Is Eveline's decision to stay back logical?  "Eveline" by James Joyce

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mwestwood eNotes educator| Certified Educator

Two motifs of Joyce's are present in his story, "Eveline":  the stultifying effect of Catholicism upon the Irish people, and the emotional paralysis of the Irish.  Clearly, these two motifs enter into a discussion of Eveline's decision to remain at home and not run off with Frank to Buenos Aires. 

First of all, Eveline is ridden with guilt over the fourth commandment, "Honor thy father and thy mother."  For, she has promised her dying mother that she will care for her little brother.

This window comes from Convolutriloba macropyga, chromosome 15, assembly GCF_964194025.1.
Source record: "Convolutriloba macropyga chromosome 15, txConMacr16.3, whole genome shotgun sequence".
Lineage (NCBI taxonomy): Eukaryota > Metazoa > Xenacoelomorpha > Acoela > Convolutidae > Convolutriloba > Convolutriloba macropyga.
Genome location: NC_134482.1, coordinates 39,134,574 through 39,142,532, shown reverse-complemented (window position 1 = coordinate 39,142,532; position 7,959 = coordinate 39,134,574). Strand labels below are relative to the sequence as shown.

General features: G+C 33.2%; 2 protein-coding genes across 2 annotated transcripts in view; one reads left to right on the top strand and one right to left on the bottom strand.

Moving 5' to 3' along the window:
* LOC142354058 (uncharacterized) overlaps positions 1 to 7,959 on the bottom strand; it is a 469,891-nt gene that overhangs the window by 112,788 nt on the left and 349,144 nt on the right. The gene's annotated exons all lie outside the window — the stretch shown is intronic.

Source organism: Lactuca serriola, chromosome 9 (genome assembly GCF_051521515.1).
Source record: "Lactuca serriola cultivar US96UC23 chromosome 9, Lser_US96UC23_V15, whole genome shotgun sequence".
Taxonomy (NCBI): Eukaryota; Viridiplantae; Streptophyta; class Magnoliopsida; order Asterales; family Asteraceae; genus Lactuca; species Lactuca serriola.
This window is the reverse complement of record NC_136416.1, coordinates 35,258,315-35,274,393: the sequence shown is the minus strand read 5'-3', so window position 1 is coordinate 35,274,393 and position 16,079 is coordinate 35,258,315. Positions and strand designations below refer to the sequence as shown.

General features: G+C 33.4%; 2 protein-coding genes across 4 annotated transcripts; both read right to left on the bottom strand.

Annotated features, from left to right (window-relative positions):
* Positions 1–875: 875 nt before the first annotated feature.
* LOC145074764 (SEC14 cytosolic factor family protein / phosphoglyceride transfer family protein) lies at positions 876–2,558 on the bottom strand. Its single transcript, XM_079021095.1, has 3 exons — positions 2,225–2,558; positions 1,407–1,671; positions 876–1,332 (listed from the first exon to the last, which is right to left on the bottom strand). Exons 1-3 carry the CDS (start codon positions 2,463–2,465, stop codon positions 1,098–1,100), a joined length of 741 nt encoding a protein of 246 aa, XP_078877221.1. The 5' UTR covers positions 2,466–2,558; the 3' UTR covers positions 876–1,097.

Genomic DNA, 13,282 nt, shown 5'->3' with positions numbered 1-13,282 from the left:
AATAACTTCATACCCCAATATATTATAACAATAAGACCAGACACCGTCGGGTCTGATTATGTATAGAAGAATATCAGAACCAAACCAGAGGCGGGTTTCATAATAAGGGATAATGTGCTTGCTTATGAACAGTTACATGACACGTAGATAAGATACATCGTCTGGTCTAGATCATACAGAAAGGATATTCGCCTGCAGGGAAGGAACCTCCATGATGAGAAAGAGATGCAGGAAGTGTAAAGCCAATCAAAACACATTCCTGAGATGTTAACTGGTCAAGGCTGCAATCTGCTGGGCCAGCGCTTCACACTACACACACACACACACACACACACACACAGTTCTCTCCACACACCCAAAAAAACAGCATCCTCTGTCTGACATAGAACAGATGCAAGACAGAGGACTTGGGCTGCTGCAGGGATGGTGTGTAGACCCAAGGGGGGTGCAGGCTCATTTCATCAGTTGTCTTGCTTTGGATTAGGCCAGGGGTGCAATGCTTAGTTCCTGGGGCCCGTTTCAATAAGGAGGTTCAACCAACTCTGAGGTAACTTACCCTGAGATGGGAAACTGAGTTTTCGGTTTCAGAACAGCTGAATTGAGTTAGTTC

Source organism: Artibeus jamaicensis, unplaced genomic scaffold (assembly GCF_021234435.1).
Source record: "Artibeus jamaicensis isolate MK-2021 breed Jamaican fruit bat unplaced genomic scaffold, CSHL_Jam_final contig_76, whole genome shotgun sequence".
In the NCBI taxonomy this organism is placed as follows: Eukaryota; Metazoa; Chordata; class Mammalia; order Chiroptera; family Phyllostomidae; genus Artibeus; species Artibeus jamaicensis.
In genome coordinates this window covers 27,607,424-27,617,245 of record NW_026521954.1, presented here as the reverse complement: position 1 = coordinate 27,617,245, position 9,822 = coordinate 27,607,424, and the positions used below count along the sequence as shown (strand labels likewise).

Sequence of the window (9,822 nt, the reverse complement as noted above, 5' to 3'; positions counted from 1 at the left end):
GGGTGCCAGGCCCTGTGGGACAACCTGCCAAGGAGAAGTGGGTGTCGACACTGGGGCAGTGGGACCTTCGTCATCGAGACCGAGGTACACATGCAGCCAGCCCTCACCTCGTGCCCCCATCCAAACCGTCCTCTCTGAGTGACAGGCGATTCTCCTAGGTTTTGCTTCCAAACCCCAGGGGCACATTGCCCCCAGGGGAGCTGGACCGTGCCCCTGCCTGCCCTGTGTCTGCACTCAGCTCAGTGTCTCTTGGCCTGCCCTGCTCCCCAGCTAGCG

Down far in the avenue she could hear a street organ playing.  She knew the air.  Strange that it should come that very night to remind her of the promise to her mother, her promise to keep the home together as long as she could.

If she leaves there will be no paycheck to give her father, and there will be no sister to intervene when the father becomes physically abusive.  Eveline's sense of keeping the family together is too strong for her to run from; the yellowing photograph of the priest serves as a constant reminder of this.  Then, there is also her emotional ties to her brother.  She worries that if she leaves, the boy will be abused by the father and left without someone to mother and love him.  Eveline becomes paralyzed by this fear; like a mother, she cannot leave her child, no matter how attractive the man or the world outside.  Her decisions to remain are predominantly emotional:

It was hard work--a hard life--but now that she was about to leave it she did not find it a wholly undesirable life....All the seas of the world tumbled about her heart.